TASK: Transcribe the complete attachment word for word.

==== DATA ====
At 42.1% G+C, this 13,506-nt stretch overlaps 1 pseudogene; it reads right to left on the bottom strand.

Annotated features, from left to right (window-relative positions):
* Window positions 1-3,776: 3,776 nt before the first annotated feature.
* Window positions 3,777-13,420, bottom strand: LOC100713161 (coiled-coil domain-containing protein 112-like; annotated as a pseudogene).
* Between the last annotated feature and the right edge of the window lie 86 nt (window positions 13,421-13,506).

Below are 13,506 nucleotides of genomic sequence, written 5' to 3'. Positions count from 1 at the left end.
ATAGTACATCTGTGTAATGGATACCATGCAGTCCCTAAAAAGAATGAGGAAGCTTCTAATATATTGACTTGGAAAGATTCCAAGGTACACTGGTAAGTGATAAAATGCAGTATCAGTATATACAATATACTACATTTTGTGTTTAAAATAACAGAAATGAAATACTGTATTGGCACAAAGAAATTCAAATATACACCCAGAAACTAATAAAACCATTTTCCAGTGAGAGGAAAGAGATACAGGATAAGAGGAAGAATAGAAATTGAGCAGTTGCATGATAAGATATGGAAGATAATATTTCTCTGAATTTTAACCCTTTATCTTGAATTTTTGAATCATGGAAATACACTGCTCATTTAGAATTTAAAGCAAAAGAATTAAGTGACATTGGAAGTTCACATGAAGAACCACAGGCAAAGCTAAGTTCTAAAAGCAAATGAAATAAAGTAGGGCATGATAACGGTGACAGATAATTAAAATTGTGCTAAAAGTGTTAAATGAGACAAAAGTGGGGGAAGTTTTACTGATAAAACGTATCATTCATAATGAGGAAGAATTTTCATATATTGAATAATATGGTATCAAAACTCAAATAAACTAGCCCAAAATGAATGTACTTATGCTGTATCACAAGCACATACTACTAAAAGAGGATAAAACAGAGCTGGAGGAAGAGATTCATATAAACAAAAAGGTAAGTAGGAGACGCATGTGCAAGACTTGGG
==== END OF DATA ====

At 42.1% G+C, this 13,506-nt stretch overlaps 1 pseudogene; it reads right to left on the bottom strand.

Annotated features, from left to right (window-relative positions):
* Window positions 1-3,776: 3,776 nt before the first annotated feature.
* Window positions 3,777-13,420, bottom strand: LOC100713161 (coiled-coil domain-containing protein 112-like; annotated as a pseudogene).
* Between the last annotated feature and the right edge of the window lie 86 nt (window positions 13,421-13,506).

Below are 13,506 nucleotides of genomic sequence, written 5' to 3'. Positions count from 1 at the left end.
ATAGTACATCTGTGTAATGGATACCATGCAGTCCCTAAAAAGAATGAGGAAGCTTCTAATATATTGACTTGGAAAGATTCCAAGGTACACTGGTAAGTGATAAAATGCAGTATCAGTATATACAATATACTACATTTTGTGTTTAAAATAACAGAAATGAAATACTGTATTGGCACAAAGAAATTCAAATATACACCCAGAAACTAATAAAACCATTTTCCAGTGAGAGGAAAGAGATACAGGATAAGAGGAAGAATAGAAATTGAGCAGTTGCATGATAAGATATGGAAGATAATATTTCTCTGAATTTTAACCCTTTATCTTGAATTTTTGAATCATGGAAATACACTGCTCATTTAGAATTTAAAGCAAAAGAATTAAGTGACATTGGAAGTTCACATGAAGAACCACAGGCAAAGCTAAGTTCTAAAAGCAAATGAAATAAAGTAGGGCATGATAACGGTGACAGATAATTAAAATTGTGCTAAAAGTGTTAAATGAGACAAAAGTGGGGGAAGTTTTACTGATAAAACGTATCATTCATAATGAGGAAGAATTTTCATATATTGAATAATATGGTATCAAAACTCAAATAAACTAGCCCAAAATGAATGTACTTATGCTGTATCACAAGCACATACTACTAAAAGAGGATAAAACAGAGCTGGAGGAAGAGATTCATATAAACAAAAAGGTAAGTAGGAGACGCATGTGCAAGACTTGGG